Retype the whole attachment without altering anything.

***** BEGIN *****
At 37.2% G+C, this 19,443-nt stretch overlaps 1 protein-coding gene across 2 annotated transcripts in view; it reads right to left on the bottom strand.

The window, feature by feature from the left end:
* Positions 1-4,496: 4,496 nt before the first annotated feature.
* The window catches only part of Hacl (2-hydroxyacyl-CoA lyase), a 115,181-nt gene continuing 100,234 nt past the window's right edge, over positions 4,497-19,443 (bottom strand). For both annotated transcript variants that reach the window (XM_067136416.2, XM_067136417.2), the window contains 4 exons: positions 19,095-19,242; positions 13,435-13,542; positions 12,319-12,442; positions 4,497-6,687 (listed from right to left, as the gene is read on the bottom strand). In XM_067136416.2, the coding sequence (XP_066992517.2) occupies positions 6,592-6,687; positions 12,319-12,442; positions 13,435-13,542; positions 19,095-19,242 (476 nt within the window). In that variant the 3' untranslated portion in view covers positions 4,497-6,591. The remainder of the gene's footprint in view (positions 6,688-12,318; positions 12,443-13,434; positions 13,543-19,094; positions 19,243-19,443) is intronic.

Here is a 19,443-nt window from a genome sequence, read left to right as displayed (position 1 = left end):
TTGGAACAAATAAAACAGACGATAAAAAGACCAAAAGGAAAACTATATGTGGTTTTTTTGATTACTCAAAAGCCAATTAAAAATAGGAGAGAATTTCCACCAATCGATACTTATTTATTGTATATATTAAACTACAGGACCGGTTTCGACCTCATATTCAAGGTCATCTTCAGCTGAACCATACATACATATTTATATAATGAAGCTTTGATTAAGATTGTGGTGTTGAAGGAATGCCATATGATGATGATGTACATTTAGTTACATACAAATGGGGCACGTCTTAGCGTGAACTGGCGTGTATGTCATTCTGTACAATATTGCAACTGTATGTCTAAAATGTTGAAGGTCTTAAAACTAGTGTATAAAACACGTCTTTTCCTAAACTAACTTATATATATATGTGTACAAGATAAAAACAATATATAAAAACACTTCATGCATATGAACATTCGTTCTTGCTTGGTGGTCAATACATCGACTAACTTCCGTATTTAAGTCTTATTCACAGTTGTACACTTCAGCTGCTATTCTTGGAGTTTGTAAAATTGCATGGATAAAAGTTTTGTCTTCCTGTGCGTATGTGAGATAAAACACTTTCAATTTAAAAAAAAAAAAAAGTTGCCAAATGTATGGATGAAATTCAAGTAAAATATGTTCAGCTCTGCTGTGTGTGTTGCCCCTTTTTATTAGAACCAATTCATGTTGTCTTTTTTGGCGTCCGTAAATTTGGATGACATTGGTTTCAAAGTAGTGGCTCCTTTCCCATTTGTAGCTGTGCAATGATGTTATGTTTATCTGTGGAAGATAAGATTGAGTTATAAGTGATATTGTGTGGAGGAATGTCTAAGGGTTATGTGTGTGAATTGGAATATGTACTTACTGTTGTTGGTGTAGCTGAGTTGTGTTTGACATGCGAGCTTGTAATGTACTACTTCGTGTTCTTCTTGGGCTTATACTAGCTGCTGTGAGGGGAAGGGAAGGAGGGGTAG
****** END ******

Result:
At 37.2% G+C, this 19,443-nt stretch overlaps 1 protein-coding gene across 2 annotated transcripts in view; it reads right to left on the bottom strand.

The window, feature by feature from the left end:
* Positions 1-4,496: 4,496 nt before the first annotated feature.
* The window catches only part of Hacl (2-hydroxyacyl-CoA lyase), a 115,181-nt gene continuing 100,234 nt past the window's right edge, over positions 4,497-19,443 (bottom strand). For both annotated transcript variants that reach the window (XM_067136416.2, XM_067136417.2), the window contains 4 exons: positions 19,095-19,242; positions 13,435-13,542; positions 12,319-12,442; positions 4,497-6,687 (listed from right to left, as the gene is read on the bottom strand). In XM_067136416.2, the coding sequence (XP_066992517.2) occupies positions 6,592-6,687; positions 12,319-12,442; positions 13,435-13,542; positions 19,095-19,242 (476 nt within the window). In that variant the 3' untranslated portion in view covers positions 4,497-6,591. The remainder of the gene's footprint in view (positions 6,688-12,318; positions 12,443-13,434; positions 13,543-19,094; positions 19,243-19,443) is intronic.

Here is a 19,443-nt window from a genome sequence, read left to right as displayed (position 1 = left end):
TTGGAACAAATAAAACAGACGATAAAAAGACCAAAAGGAAAACTATATGTGGTTTTTTTGATTACTCAAAAGCCAATTAAAAATAGGAGAGAATTTCCACCAATCGATACTTATTTATTGTATATATTAAACTACAGGACCGGTTTCGACCTCATATTCAAGGTCATCTTCAGCTGAACCATACATACATATTTATATAATGAAGCTTTGATTAAGATTGTGGTGTTGAAGGAATGCCATATGATGATGATGTACATTTAGTTACATACAAATGGGGCACGTCTTAGCGTGAACTGGCGTGTATGTCATTCTGTACAATATTGCAACTGTATGTCTAAAATGTTGAAGGTCTTAAAACTAGTGTATAAAACACGTCTTTTCCTAAACTAACTTATATATATATGTGTACAAGATAAAAACAATATATAAAAACACTTCATGCATATGAACATTCGTTCTTGCTTGGTGGTCAATACATCGACTAACTTCCGTATTTAAGTCTTATTCACAGTTGTACACTTCAGCTGCTATTCTTGGAGTTTGTAAAATTGCATGGATAAAAGTTTTGTCTTCCTGTGCGTATGTGAGATAAAACACTTTCAATTTAAAAAAAAAAAAAAGTTGCCAAATGTATGGATGAAATTCAAGTAAAATATGTTCAGCTCTGCTGTGTGTGTTGCCCCTTTTTATTAGAACCAATTCATGTTGTCTTTTTTGGCGTCCGTAAATTTGGATGACATTGGTTTCAAAGTAGTGGCTCCTTTCCCATTTGTAGCTGTGCAATGATGTTATGTTTATCTGTGGAAGATAAGATTGAGTTATAAGTGATATTGTGTGGAGGAATGTCTAAGGGTTATGTGTGTGAATTGGAATATGTACTTACTGTTGTTGGTGTAGCTGAGTTGTGTTTGACATGCGAGCTTGTAATGTACTACTTCGTGTTCTTCTTGGGCTTATACTAGCTGCTGTGAGGGGAAGGGAAGGAGGGGTAG